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Kim goes back on script

Posted By on June 25, 2020 @ 11:00

Like the leading character in a long-running television series, North Korean leader Kim Jong-un kicked off the latest crisis on the Korean peninsula with familiar theatrics. After cutting off all communications [1] with South Korea earlier this month, the Kim regime blew up the building in which it had previously hosted South Korean diplomats. It redeployed [2] troops into demilitarised border areas and issued renewed threats [3] of violence against the South. Those displays of bombast followed Kim’s scene-stealing performance in May, when he announced [4] that North Korea would boost its investment in ‘nuclear war deterrence’.

Yesterday, however, North Korean state media reported [5] that the country’s Central Military Commission has decided to suspend ‘military action plans’ against South Korea. How long this interlude will last is anyone’s guess. The meeting, chaired by Kim, also reportedly considered documents outlining measures for ‘further bolstering the war deterrent of the country’.

Washington has so far ignored the latest episode, and for good reason. After two years of playing along with President Donald Trump’s made-for-TV summitry, Kim is convinced that the ‘bromance’ storyline has run its course [6], and that an older narrative will keep his ratings up.

Having banked his political gains from Trump’s fecklessness, Kim is now unambiguously asserting North Korea’s status as a nuclear power. To drive that point home, he promoted the general in charge of the nuclear program to serve as vice-chair of the Central Military Commission, while also rewarding 69 other generals [7] who have contributed to the country’s strategic success in recent years.

Since the failed nuclear summit [8] in Hanoi in February 2019, Kim has been consistent in both word and deed. Last April, he warned that Trump had until the end of last year to lift US sanctions on North Korea. Since then, the North has continued its short-range missile testing [9] (chalking up noteworthy successes [10]), expanded [11] a missile production plant and built new support facilities [12] for its missile program.

Clearly, Trump’s ‘maximum pressure’ campaign to choke off North Korea’s clandestine sources of income and trade has utterly failed to alter the course of the regime’s nuclear and missile programs. American officials acknowledged as much last month when the US Department of Justice indicted [13] 28 North Korean and five Chinese officials and bankers for (successfully) circumventing the sanctions regime. Since 2014, the indictment alleges, the North’s global network of front companies has—with China’s help—funnelled US$2.5 billion into Kim’s nuclear weapon, missile and high-tech programs.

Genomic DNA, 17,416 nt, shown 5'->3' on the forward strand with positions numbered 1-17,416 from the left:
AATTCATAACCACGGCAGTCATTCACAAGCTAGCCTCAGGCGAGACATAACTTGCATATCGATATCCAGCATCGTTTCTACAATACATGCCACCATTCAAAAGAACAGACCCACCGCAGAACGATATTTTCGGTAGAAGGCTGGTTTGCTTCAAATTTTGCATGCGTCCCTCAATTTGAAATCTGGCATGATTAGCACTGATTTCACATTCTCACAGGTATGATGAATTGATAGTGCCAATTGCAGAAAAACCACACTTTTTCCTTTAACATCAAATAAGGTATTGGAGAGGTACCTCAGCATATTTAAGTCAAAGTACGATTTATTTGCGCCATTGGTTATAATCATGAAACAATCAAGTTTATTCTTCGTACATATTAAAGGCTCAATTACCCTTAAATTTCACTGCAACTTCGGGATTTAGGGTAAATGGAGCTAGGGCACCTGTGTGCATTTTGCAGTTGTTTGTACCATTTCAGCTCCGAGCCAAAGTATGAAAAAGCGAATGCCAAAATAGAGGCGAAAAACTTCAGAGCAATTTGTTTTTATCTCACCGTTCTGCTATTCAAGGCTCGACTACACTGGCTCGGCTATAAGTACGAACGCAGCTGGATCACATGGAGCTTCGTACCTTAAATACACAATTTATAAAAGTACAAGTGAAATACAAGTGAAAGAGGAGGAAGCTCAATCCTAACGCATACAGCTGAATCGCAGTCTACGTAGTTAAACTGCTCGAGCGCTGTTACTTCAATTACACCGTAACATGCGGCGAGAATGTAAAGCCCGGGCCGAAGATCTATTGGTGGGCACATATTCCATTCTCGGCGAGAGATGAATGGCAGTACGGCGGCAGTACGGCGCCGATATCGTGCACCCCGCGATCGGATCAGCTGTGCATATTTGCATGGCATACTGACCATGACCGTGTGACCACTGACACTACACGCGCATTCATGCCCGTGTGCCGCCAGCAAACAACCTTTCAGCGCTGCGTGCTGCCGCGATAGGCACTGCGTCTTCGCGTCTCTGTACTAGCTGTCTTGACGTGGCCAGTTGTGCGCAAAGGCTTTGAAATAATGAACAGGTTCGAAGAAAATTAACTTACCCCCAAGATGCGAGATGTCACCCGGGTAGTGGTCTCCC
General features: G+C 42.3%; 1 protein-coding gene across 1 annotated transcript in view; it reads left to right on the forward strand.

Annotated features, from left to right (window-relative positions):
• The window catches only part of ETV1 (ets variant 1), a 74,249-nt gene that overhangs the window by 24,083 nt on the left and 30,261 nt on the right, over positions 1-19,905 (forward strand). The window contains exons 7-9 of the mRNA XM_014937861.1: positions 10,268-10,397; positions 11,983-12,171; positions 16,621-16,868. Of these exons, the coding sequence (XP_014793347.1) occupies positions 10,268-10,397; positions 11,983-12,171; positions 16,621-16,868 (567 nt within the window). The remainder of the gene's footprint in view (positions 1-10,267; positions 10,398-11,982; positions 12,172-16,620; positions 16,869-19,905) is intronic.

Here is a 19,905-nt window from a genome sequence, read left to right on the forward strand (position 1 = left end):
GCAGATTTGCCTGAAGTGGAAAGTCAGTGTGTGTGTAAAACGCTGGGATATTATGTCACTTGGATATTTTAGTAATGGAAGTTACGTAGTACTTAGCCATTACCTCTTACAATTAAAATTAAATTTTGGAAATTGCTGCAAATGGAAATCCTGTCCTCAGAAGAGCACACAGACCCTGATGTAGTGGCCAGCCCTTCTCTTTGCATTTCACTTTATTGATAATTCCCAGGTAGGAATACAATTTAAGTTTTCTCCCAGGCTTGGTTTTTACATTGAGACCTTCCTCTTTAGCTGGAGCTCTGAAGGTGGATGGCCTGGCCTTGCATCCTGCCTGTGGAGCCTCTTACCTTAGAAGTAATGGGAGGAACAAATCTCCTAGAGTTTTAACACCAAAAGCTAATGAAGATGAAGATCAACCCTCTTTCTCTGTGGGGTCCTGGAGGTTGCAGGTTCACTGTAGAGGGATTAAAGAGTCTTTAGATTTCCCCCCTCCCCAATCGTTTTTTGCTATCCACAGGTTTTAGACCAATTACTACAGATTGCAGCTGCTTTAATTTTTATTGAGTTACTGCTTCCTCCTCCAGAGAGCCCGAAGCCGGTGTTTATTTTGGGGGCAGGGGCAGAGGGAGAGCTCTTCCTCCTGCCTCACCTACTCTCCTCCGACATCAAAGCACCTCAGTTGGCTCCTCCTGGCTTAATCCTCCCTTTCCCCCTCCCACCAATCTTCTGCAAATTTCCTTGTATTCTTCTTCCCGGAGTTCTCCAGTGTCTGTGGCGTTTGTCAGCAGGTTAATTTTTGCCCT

Kim has been no less consistent in expanding North Korea’s massive conventional military capacity. While its military hardware remains far inferior to the US-furnished armour and aircraft across the border, the North has nonetheless managed to upgrade both the accuracy and reach of its weapons. It has also placed 70% [14] of its 1.1 million-strong army within 100 kilometres of the demilitarised zone, putting South Korea’s capital well within its sights. By one estimate [15], the North could rain down 25,000 artillery rounds on the Seoul metropolitan area—including a major US military compound—in the space of just 10 minutes.

To be sure, US and South Korean forces would have a major technological edge in an all-out war on the peninsula. But even a short-lived conflict would be devastating to Seoul, which is home to some 25 million people [16] and accounts for half of South Korea’s population and 70% of its GDP.

Against this background, Trump’s effort to extort [17] South Korea to quadruple its financial support for US forces stationed there is astonishingly irresponsible. Although negotiations to renew the expired US–South Korean cost-sharing pact remain at an impasse, a new stopgap deal [18] at least ends the furlough of 4,000 South Koreans who work at US facilities. But with Seoul temporarily assuming the cost of these salaries, the deal will hardly improve Trump’s standing in the eyes of South Koreans.

Kim can take further comfort from the fact that Trump has also been browbeating Japan, demanding [19] that it, too, boost its financial support for US forces within its borders. Though Japan is crucial to South Korea’s defence, the two countries have a rocky relationship. Last year, South Korea threatened [20] to pull out of a bilateral intelligence-sharing arrangement before reversing course under US pressure. As in South Korea, most Japanese have no confidence [21] in Trump’s handling of international affairs. Such factors inevitably will contribute to diplomatic disarray between the US, South Korea and Japan, all of which will benefit Kim.